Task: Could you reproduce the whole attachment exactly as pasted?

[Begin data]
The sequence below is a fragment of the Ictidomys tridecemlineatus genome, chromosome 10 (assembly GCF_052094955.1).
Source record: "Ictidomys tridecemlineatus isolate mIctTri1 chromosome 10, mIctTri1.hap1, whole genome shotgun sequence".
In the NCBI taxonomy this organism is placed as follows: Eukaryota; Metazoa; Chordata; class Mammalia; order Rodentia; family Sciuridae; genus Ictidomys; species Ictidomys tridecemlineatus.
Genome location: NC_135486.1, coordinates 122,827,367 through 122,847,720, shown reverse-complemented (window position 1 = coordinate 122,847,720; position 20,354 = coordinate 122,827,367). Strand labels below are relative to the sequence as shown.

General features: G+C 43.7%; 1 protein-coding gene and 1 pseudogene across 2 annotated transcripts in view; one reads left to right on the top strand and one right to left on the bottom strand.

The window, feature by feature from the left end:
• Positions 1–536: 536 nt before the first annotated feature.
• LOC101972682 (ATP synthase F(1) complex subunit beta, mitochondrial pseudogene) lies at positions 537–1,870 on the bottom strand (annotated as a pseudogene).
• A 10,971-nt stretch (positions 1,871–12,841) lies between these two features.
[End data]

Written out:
The sequence below is a fragment of the Ictidomys tridecemlineatus genome, chromosome 10 (assembly GCF_052094955.1).
Source record: "Ictidomys tridecemlineatus isolate mIctTri1 chromosome 10, mIctTri1.hap1, whole genome shotgun sequence".
In the NCBI taxonomy this organism is placed as follows: Eukaryota; Metazoa; Chordata; class Mammalia; order Rodentia; family Sciuridae; genus Ictidomys; species Ictidomys tridecemlineatus.
Genome location: NC_135486.1, coordinates 122,827,367 through 122,847,720, shown reverse-complemented (window position 1 = coordinate 122,847,720; position 20,354 = coordinate 122,827,367). Strand labels below are relative to the sequence as shown.

General features: G+C 43.7%; 1 protein-coding gene and 1 pseudogene across 2 annotated transcripts in view; one reads left to right on the top strand and one right to left on the bottom strand.

The window, feature by feature from the left end:
• Positions 1–536: 536 nt before the first annotated feature.
• LOC101972682 (ATP synthase F(1) complex subunit beta, mitochondrial pseudogene) lies at positions 537–1,870 on the bottom strand (annotated as a pseudogene).
• A 10,971-nt stretch (positions 1,871–12,841) lies between these two features.